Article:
Rolling By the River’s Edge

Bridging the Charles River

river daffodil
admit it. The Charles River is a gem. I have been living in Cambridge for 25 years and the river is an effervescent, sentinel part of our life. We have River festivals and wildlife; cruisers and duck boats. The river is an artery cutting through Cambridge much older than Mass Ave. It's as royal as any wedding fruitcake.
Some lack an appreciation for the 129 km river. It starts in Hopkinton (just like the marathon),snakes through Waltham and rolls out broadly as it enters Cambridge.
Although not in tip-top health, the River is beauty queen material. I run 4 miles along the Charles River several times a week. I'm not an engineer, nor a Greenpeacer, nor a Harvard professor. Any foot soldier can enjoy the Charles in infinite ways. You can kayak along its shores, without falling overboard  (my son at 14 did this after a dare). Instead of bemoaning the dirty water , you can take litmus tests of Charles' toxicity every month. Harvard students jump off Weeks bridge into deep water after exams. Or go goggle-eyed watching Mallard drakes paddling against the current and geese laying eggs. Did you see the rare spotted turtle by the boathouse? Wave to our new neighbors: two swans like twin towers have moved in near the Western bridge.

What did original settlers call it before the royalists named it Charles? Boston was founded on Indian land:  a slinky little Shawmut peninsula jutting into a deep water harbor (1630). I say founded, but not without homage to the Algonquin people, Pequossettes and Wampanoags who thrived along the waters. The first name for this scarf of water was Quinobequin. Although no one knows how to pronounce this word, it means meandering river. With some shame and deep honor I remember the peoples that cared for the river 4 centuries ago.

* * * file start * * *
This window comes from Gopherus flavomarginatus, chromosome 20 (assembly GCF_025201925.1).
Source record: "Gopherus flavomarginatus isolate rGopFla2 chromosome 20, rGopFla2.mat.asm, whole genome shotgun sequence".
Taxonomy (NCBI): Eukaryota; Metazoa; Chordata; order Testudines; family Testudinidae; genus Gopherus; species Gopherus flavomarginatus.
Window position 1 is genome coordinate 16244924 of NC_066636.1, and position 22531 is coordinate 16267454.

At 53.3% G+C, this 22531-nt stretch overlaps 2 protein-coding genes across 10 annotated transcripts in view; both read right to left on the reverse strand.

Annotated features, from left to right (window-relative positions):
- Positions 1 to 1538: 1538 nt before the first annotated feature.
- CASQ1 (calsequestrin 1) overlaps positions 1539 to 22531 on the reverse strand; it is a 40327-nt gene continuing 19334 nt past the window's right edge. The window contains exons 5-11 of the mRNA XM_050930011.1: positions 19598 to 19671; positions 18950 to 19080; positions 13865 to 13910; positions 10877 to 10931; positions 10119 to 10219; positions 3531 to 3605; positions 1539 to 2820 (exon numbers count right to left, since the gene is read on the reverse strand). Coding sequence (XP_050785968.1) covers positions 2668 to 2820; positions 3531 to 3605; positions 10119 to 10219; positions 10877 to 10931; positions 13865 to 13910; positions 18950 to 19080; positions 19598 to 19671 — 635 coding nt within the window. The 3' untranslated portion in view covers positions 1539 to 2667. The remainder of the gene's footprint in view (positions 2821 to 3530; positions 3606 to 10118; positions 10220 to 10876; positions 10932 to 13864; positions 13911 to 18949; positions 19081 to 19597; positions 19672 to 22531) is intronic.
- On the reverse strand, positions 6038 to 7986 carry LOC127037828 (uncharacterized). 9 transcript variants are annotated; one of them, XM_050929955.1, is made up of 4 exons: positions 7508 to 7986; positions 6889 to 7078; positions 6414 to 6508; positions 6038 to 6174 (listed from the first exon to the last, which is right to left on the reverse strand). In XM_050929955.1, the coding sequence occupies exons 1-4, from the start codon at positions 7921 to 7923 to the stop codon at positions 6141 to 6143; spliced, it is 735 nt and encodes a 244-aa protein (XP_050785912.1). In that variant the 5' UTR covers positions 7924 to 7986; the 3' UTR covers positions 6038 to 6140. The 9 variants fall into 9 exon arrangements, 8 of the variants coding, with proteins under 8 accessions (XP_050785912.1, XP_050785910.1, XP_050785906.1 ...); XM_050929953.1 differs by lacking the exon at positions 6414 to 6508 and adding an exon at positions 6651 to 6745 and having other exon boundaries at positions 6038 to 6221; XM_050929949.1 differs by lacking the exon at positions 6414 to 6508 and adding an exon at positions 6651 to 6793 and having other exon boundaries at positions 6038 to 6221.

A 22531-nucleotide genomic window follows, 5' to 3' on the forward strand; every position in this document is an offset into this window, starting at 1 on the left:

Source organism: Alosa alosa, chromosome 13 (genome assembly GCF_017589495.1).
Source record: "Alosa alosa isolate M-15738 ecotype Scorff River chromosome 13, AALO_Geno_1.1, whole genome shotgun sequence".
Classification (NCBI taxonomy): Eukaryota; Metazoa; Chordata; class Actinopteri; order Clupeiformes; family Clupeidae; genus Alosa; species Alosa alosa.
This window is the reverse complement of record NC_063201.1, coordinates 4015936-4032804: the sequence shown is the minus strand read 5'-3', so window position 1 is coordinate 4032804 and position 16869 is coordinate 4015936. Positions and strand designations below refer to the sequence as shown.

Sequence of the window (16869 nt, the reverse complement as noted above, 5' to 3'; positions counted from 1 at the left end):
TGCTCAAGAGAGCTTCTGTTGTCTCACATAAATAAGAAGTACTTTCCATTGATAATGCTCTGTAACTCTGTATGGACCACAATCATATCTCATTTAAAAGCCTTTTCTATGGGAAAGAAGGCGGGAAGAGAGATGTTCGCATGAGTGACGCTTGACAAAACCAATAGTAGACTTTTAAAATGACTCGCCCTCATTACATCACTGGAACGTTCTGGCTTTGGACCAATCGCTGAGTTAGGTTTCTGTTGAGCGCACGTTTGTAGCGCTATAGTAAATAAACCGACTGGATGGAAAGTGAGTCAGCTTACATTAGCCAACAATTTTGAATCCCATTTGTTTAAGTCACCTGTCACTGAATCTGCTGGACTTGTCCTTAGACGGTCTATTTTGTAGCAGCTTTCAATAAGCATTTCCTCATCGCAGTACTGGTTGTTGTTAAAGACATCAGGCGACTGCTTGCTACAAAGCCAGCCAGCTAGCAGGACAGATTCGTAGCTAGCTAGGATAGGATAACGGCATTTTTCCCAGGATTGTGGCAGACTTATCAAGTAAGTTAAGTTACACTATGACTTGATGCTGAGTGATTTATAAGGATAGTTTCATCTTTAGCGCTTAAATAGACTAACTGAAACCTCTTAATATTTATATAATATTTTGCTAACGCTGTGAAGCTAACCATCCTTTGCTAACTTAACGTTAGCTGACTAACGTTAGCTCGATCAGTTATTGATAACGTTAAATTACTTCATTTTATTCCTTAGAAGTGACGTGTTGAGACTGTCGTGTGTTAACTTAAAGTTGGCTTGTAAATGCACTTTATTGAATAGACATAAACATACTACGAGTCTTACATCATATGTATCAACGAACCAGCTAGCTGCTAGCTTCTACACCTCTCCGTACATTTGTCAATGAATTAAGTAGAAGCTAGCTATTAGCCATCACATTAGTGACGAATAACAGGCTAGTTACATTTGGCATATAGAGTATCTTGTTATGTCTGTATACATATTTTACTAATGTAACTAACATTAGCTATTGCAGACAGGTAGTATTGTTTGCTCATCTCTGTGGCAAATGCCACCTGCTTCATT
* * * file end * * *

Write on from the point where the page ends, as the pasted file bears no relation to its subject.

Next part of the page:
When the Europeans first set anchor near the Shaumut peninsula; the South End, Fenway, and the Back Bay were mere tidal pools behind the expansive river. Boston in 1775 was a scrawny isthmus with a big lopsided head (789 acres). The peninsula's Neck was merely 100 yards wide, about twice the width of the street at high tide. This was so remarkable: imagine a goose's slender neck with head perched on top the size of a bear.  Boston was blanketed with forest.  Mr. Winthrop, Mr. Dudley and early settlers scrambled from Fort Hill, over to Charlestown and upstream to Cambridge looking to find clean water. The Charles River was slow-moving brackish sometimes with a distinctive fragrance.
The water was the beacon. Maybe the world watched Winthrop who settled in 1630 in Watertown near the Perkins School of the Blind. But the river was the attraction. Governor Winthrop, a pioneer and an aristocrat, Read more